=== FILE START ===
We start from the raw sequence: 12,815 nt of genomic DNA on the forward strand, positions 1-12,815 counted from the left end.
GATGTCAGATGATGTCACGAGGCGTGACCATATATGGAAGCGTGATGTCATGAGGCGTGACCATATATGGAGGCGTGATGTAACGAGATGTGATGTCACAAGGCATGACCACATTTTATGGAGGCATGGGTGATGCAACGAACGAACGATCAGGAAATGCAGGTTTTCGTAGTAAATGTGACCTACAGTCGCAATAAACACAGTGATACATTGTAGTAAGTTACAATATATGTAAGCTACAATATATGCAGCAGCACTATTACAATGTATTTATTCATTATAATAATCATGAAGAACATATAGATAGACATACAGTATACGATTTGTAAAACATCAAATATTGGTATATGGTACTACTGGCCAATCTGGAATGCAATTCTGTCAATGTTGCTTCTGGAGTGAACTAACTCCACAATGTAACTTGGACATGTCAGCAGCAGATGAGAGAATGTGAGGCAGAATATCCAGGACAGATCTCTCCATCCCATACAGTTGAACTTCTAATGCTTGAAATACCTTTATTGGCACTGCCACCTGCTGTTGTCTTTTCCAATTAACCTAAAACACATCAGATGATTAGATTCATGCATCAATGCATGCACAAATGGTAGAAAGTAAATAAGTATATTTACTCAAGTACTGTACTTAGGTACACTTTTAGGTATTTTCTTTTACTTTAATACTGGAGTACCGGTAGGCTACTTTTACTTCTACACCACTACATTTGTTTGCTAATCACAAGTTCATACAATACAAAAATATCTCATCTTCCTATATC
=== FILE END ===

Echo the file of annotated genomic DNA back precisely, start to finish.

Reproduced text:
We start from the raw sequence: 12,815 nt of genomic DNA on the forward strand, positions 1-12,815 counted from the left end.
GATGTCAGATGATGTCACGAGGCGTGACCATATATGGAAGCGTGATGTCATGAGGCGTGACCATATATGGAGGCGTGATGTAACGAGATGTGATGTCACAAGGCATGACCACATTTTATGGAGGCATGGGTGATGCAACGAACGAACGATCAGGAAATGCAGGTTTTCGTAGTAAATGTGACCTACAGTCGCAATAAACACAGTGATACATTGTAGTAAGTTACAATATATGTAAGCTACAATATATGCAGCAGCACTATTACAATGTATTTATTCATTATAATAATCATGAAGAACATATAGATAGACATACAGTATACGATTTGTAAAACATCAAATATTGGTATATGGTACTACTGGCCAATCTGGAATGCAATTCTGTCAATGTTGCTTCTGGAGTGAACTAACTCCACAATGTAACTTGGACATGTCAGCAGCAGATGAGAGAATGTGAGGCAGAATATCCAGGACAGATCTCTCCATCCCATACAGTTGAACTTCTAATGCTTGAAATACCTTTATTGGCACTGCCACCTGCTGTTGTCTTTTCCAATTAACCTAAAACACATCAGATGATTAGATTCATGCATCAATGCATGCACAAATGGTAGAAAGTAAATAAGTATATTTACTCAAGTACTGTACTTAGGTACACTTTTAGGTATTTTCTTTTACTTTAATACTGGAGTACCGGTAGGCTACTTTTACTTCTACACCACTACATTTGTTTGCTAATCACAAGTTCATACAATACAAAAATATCTCATCTTCCTATATC